If you missed any parts of this series when it was shown then I can recommend it. Ray Mears' earlier TV series were all about survival skills and battling nature's worst, which is a role that has been developed by people like Bruce Parry and Bear Grylls.
So now Ray Mears has concentrated on how nature can sustain us -- and how our ancestors, living in the UK in mesolithic times, might have managed to keep themselves alive given that they didn't farm animals or manage crops as we do.
Ray Mears uses examples from hunter-gatherers across the world today to see which foods in the UK might have been useful to ancient people. And of course he demonstrates all the skills they would have needed to employ to stay alive; hunting, fishing, preparing weapons and utensils, identifying the right plants, trying different leaves, searching for starch-rich roots. All that was important back when the potato was a foreign food!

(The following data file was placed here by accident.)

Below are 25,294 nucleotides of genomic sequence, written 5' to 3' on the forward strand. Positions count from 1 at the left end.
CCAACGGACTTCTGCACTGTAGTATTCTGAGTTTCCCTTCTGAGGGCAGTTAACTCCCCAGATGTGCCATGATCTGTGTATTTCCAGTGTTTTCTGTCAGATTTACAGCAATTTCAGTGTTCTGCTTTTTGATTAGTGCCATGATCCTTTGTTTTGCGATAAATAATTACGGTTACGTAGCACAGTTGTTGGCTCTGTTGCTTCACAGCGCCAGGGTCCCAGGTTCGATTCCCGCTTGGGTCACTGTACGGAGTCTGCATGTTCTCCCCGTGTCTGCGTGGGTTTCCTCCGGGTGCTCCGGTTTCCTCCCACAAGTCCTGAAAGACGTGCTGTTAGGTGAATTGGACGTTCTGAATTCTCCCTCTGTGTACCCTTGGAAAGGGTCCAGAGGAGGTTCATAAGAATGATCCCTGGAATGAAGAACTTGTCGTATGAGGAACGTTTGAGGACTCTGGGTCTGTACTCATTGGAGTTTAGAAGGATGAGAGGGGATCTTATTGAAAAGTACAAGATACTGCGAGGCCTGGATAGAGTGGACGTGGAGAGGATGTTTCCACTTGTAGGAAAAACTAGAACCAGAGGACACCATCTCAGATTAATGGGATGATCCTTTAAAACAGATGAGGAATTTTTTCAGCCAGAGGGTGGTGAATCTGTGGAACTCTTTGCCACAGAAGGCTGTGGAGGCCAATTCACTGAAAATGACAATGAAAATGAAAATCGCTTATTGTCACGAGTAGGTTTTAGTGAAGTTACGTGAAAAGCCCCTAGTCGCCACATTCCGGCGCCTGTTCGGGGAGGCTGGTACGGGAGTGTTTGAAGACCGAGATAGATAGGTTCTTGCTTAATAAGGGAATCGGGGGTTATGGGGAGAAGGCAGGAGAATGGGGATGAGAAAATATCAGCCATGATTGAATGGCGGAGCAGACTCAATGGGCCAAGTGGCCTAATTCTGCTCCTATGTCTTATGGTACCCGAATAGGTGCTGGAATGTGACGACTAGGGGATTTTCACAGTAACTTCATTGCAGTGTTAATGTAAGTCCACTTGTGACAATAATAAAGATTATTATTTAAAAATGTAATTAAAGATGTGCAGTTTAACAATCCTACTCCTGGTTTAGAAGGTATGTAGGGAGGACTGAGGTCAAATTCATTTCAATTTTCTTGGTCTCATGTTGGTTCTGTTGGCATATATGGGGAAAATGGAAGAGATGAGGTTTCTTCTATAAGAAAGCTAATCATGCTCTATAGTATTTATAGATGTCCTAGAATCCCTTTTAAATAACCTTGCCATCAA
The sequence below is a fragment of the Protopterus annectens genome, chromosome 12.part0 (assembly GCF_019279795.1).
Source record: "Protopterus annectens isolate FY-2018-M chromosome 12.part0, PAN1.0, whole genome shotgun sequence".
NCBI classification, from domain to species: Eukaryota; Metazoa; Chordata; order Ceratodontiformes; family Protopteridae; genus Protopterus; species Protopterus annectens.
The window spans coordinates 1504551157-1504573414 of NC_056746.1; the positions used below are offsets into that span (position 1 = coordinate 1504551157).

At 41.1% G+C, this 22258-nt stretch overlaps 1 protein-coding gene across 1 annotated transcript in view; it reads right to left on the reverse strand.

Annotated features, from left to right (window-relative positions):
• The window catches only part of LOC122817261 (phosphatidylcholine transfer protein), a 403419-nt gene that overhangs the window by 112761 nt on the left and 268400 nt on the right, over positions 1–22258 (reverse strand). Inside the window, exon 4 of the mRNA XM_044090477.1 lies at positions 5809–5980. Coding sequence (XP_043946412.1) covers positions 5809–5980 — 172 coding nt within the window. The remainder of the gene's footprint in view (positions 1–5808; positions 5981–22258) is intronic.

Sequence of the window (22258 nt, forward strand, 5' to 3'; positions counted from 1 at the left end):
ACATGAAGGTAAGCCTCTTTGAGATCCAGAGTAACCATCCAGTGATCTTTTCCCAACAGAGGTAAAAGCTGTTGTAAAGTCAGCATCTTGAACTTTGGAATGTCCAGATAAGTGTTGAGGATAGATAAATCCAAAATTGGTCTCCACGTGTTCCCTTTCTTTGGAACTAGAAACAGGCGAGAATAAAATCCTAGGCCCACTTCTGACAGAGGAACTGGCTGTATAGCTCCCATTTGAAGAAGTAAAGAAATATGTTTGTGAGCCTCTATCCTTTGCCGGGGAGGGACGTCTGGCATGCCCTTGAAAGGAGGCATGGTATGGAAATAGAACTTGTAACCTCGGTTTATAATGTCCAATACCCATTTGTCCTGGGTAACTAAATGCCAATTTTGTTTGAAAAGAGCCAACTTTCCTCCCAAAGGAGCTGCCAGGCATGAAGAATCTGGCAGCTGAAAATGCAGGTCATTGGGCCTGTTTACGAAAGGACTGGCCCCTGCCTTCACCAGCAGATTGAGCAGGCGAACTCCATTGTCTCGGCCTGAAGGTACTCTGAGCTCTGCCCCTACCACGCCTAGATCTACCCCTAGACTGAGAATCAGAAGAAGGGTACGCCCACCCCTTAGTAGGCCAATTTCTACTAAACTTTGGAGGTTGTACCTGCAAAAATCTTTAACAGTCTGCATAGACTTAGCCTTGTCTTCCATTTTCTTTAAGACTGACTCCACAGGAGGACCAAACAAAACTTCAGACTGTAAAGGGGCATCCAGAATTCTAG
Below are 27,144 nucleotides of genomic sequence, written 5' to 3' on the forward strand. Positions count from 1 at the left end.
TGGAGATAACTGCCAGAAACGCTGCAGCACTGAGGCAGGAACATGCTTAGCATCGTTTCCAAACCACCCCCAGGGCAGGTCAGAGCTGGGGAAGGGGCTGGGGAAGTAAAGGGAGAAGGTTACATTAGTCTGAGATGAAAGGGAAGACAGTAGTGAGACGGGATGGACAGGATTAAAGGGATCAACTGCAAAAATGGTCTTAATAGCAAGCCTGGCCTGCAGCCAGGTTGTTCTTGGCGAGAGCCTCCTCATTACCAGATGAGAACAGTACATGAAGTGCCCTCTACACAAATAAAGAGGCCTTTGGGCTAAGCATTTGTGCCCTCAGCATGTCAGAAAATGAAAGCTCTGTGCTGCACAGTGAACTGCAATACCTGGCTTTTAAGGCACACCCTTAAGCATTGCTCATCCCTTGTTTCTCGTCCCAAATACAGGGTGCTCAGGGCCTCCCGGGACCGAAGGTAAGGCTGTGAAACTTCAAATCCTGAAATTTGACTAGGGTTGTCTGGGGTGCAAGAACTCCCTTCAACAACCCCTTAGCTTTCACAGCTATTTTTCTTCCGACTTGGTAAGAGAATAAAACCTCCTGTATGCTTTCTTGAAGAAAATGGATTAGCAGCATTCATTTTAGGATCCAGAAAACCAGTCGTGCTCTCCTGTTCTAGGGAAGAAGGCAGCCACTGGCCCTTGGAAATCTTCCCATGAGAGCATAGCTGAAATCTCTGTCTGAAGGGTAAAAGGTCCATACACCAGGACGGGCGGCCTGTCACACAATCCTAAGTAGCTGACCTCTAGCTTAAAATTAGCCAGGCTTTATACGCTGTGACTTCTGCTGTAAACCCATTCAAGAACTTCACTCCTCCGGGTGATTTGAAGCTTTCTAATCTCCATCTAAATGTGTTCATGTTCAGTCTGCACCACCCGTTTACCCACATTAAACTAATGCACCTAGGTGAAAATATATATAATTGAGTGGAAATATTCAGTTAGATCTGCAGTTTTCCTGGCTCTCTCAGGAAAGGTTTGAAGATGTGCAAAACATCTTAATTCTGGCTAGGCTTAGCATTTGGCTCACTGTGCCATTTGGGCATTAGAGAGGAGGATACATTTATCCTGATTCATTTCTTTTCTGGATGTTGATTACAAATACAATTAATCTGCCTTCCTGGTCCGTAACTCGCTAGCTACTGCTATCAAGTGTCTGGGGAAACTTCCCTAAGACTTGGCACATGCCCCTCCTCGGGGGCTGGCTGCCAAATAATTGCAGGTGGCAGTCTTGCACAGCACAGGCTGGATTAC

This is quite a gentle, humourous series. It's carefully filmed in some stunning locations, and the pace is much less strident and forced than some rapid-fire, rush-rush-rush documentaries. Ray Mears is accompanied by an expert in archeological nutrition, and between them they attempt some bizarre meals and methods of food preparation. Some of them work well... and some of them are awful! And the series is brave enough to show us when things go wrong, too. This is the real world, so when it rains all day we get to see it. It's refreshing that not everything is 100% stage-managed.
My only criticism is that I would have liked to see more detailed information, more of the nuts and bolts of nutrition (especially when some food samples were analysed in a lab). But I guess that might have made it just too heavy going for some viewers.
Overall, thoroughly enjoyable. Informative without lecturing. Certainly worth renting, might be worth buying if you enjoyed Ray's other tv programmes. And would make an excellent gift, too.